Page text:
UK rail strikes begin this week: the working class needs its own strategy

On Monday afternoon, Rail, Maritime and Transport union (RMT) General Secretary Mick Lynch confirmed that national rail strikes involving 50,000 workers would go ahead this Tuesday, Thursday and Saturday. He complained that the union had been given “no choice” because the Conservative government had “actively prevented a settlement” from being reached with the employers. “The dead hand of this Tory government is all over this dispute.”

Lynch is supposedly discovering what was apparent from the very beginning, that the Tories want a strike and to mobilise the full might of the state to inflict a defeat on railworkers and the entire working class. But whereas the Tories have been on war footing for weeks, the RMT, the Trades Union Congress (TUC) and the other unions have been offering terms of surrender at every possible opportunity. The last thing they want is the emergence of a wave of class struggle on a scale not seen for decades.

On Sunday night, the Times listed the following pay demands: the Public and Commercial Services Union representing 188,000 workers for 10 percent; the National Education Union representing 500,000 and NASWUT union representing 300,000 for 11-12 percent; Unite, Unison and the GMB representing 1.4 million local government workers for 11 percent; the Royal College of Nursing representing 500,000 for 16 percent and the British Medical Association representing 160,000 for 22 percent for junior doctors.

Not one of these bureaucracies, which have collectively presided over a decade of austerity and the worst pay stagnation in centuries, intends to fight seriously for these demands. They have yet to even ballot their members. But they are forced to speak in such terms due to the overwhelming sentiment among workers for a fight against the Johnson government to raise wages to offset the worst cost-of-living crisis in recent memory.

Other workers being balloted include 40,000 BT workers by the Communication Workers Union, and 100,000 workers at Royal Mail; 16,000 British Airways workers and 500 Heathrow airport staff balloted by Unite; and the indefinite strike action being taken by Arriva bus workers in Yorkshire and Coventry refuse workers.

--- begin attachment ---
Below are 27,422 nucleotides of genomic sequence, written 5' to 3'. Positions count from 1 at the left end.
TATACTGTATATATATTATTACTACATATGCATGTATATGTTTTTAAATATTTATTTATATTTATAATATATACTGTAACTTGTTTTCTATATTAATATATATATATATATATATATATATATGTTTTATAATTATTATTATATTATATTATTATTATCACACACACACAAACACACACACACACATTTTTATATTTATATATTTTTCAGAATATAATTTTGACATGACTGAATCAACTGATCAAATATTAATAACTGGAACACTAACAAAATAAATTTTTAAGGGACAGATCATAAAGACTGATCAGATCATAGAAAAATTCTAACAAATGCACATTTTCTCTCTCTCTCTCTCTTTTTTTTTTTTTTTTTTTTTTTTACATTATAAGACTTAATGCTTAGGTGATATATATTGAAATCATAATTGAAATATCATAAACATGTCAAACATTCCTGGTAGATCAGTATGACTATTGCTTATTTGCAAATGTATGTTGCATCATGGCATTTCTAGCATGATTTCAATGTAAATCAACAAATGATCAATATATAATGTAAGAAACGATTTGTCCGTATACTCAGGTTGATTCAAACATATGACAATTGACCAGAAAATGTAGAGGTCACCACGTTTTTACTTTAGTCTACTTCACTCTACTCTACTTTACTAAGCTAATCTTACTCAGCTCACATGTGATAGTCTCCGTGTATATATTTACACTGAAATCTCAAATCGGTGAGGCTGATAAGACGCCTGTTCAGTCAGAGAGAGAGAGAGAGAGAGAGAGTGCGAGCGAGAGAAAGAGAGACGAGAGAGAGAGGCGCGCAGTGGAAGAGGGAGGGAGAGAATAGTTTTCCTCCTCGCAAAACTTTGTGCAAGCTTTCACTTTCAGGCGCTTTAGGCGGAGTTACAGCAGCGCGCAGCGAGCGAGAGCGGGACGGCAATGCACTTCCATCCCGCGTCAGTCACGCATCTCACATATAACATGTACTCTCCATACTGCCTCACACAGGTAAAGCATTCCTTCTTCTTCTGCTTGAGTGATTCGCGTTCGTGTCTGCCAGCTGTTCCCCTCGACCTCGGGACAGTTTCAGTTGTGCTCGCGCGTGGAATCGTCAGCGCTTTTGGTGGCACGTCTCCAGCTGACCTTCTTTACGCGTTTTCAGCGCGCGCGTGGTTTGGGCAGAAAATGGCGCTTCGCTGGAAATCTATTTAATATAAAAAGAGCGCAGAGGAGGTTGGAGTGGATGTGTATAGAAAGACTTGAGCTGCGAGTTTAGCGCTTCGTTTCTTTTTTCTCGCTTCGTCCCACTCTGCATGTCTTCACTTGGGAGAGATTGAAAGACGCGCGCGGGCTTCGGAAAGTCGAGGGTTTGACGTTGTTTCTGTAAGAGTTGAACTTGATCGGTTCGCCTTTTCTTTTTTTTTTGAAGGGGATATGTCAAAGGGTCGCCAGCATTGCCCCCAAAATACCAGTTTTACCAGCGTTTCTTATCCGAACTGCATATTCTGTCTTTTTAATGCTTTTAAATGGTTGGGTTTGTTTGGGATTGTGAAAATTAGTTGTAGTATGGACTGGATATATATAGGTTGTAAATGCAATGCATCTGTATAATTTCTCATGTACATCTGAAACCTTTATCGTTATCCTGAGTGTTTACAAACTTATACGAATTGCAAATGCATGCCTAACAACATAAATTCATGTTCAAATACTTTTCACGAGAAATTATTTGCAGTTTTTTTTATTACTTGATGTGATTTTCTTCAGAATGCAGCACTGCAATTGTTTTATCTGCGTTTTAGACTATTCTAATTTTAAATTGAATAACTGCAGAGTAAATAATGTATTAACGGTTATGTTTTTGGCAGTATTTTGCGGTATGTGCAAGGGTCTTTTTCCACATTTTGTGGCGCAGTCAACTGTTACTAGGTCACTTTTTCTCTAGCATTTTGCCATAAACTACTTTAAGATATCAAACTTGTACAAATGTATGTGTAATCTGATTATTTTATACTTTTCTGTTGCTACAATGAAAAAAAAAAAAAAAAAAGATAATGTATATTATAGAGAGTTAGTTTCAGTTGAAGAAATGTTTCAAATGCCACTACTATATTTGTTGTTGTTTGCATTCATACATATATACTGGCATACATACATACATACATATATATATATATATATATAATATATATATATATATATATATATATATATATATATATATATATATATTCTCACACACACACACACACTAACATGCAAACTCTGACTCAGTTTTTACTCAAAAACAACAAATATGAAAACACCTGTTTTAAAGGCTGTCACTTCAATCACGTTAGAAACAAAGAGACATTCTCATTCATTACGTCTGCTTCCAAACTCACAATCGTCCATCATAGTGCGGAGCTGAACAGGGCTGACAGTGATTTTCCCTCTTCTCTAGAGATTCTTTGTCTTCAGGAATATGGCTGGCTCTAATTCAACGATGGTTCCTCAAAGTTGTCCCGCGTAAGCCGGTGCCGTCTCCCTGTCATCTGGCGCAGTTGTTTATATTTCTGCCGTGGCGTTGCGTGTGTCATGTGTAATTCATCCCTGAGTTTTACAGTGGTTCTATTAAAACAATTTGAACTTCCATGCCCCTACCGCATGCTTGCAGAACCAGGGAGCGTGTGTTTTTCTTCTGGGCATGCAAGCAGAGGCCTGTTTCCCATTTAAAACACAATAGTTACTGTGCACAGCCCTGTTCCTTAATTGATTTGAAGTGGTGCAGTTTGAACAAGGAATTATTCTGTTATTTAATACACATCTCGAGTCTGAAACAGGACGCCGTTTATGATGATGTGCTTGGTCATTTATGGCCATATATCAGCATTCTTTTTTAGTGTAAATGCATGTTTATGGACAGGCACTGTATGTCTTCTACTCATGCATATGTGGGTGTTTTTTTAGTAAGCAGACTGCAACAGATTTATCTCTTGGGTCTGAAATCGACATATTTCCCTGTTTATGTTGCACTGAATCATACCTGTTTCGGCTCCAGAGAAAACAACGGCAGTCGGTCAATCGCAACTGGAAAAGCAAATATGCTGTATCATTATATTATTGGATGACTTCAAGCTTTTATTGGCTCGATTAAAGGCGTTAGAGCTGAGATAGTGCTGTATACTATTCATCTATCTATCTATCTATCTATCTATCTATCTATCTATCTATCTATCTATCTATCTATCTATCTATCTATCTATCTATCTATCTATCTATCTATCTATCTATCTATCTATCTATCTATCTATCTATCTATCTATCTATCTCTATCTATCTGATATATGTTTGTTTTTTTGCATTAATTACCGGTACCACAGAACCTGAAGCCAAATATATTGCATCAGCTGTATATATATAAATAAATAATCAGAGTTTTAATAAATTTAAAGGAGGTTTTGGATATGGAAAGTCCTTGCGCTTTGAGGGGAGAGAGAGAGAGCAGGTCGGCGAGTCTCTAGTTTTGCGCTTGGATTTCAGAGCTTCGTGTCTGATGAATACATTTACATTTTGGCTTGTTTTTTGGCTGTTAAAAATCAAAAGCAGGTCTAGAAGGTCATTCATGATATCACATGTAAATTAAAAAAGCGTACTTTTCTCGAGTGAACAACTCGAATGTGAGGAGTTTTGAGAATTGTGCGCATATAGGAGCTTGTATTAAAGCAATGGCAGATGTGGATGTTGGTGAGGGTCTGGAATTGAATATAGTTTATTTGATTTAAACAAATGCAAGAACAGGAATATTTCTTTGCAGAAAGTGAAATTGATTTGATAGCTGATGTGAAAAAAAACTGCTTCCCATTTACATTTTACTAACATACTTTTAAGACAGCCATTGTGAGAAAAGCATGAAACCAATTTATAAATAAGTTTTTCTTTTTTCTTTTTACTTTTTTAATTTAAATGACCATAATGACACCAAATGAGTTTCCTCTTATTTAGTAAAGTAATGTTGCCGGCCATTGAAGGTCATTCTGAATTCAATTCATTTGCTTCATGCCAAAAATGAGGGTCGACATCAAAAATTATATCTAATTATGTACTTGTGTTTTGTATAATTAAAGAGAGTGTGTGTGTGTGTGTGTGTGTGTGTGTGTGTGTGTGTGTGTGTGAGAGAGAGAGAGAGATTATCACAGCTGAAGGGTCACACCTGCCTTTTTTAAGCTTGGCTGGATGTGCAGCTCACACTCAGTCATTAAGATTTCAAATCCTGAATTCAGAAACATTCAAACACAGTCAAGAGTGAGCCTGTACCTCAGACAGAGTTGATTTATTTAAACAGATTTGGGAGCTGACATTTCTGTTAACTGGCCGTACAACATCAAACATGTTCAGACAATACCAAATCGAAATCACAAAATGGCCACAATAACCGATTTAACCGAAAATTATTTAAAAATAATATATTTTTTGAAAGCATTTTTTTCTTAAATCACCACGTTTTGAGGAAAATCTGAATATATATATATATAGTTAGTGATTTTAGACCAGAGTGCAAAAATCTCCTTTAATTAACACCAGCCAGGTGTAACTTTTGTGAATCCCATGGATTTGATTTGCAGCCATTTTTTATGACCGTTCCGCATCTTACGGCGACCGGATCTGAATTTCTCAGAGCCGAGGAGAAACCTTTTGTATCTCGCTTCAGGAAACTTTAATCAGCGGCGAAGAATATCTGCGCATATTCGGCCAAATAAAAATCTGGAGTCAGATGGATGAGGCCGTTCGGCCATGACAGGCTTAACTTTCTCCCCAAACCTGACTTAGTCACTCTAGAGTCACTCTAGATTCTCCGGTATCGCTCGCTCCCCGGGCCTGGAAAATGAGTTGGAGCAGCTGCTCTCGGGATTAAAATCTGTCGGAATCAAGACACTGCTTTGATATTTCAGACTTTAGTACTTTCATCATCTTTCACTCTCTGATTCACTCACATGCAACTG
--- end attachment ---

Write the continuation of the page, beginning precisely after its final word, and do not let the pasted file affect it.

Chief Secretary to the Treasury Simon Clarke responded by attacking workers’ “unrealistic expectations” and telling them to prepare for cuts. The government is making public sector pay awards of 2-3 percent.Inflation is currently at 11.1 percent and rising.

All over the world, the same struggle is being fought out. General strikes have been launched in Greece, Italy and Belgium. A national transport strike took place in Italy last Friday against privatisation. Workers at the Ryanair will strike in Belgium and Portugal from June 24-26, France from June 25-26, Italy on June 25, and Spain on June 24-26, June 30 and July 1-2.

Demonstrators shout slogans as they march during a 24-hour nationwide strike in central Athens, Greece, Wednesday, April 6, 2022. (AP Photo/Thanassis Stavrakis)

The UK rail strikes are a vital front in this expanding global counter-offensive by the international working class. To win, rail workers need a clear understanding of who they are fighting and who their allies are.

Johnson’s Tory government intends to strike a devastating first blow against the wave of strikes threatening to break out this year. Business Secretary Kwasi Kwarteng has presented plans, to be tabled this week and scheduled to come into force in mid-July, allowing agency staff to be brought in as scabs to replace striking workers. The government also wants to enact legislation making minimum service cover compulsory during strikes.

The trade unions have repeatedly warned the government that it risks provoking a social explosion that would leave the RMT and others unable to control the upsurge of the working class. They are urging a deepening of their corporatist partnership with the government in order to implement its attacks in a less inflammatory way.

This is epitomised by the RMT’s pay demand of just 7.1 percent, four points below the current rate of inflation, justified on the spurious grounds that this was the rate of inflation when pay talks began in December. Whenever negotiations started, workers need to pay the bills at prices being charged today and to make up for the losses of previous pay freezes.